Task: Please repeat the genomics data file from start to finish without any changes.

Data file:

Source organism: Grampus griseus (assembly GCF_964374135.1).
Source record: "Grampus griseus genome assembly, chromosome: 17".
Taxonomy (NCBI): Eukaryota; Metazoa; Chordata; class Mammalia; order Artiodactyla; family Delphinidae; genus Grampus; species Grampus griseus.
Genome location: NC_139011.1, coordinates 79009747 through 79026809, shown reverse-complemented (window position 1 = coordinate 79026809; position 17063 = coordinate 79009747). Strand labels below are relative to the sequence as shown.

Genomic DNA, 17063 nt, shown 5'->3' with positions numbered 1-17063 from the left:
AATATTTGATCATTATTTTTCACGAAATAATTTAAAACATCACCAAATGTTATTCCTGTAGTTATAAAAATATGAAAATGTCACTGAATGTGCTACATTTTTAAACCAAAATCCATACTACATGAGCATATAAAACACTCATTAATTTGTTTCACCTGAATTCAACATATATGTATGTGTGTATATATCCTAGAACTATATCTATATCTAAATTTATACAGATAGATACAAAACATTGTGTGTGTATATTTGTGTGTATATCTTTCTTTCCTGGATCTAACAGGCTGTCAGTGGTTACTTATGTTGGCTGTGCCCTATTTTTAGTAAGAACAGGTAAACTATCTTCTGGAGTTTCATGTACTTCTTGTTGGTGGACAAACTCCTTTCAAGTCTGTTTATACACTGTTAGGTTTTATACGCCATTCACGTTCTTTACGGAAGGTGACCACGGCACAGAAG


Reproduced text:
Source organism: Grampus griseus (assembly GCF_964374135.1).
Source record: "Grampus griseus genome assembly, chromosome: 17".
Taxonomy (NCBI): Eukaryota; Metazoa; Chordata; class Mammalia; order Artiodactyla; family Delphinidae; genus Grampus; species Grampus griseus.
Genome location: NC_139011.1, coordinates 79009747 through 79026809, shown reverse-complemented (window position 1 = coordinate 79026809; position 17063 = coordinate 79009747). Strand labels below are relative to the sequence as shown.

Genomic DNA, 17063 nt, shown 5'->3' with positions numbered 1-17063 from the left:
AATATTTGATCATTATTTTTCACGAAATAATTTAAAACATCACCAAATGTTATTCCTGTAGTTATAAAAATATGAAAATGTCACTGAATGTGCTACATTTTTAAACCAAAATCCATACTACATGAGCATATAAAACACTCATTAATTTGTTTCACCTGAATTCAACATATATGTATGTGTGTATATATCCTAGAACTATATCTATATCTAAATTTATACAGATAGATACAAAACATTGTGTGTGTATATTTGTGTGTATATCTTTCTTTCCTGGATCTAACAGGCTGTCAGTGGTTACTTATGTTGGCTGTGCCCTATTTTTAGTAAGAACAGGTAAACTATCTTCTGGAGTTTCATGTACTTCTTGTTGGTGGACAAACTCCTTTCAAGTCTGTTTATACACTGTTAGGTTTTATACGCCATTCACGTTCTTTACGGAAGGTGACCACGGCACAGAAG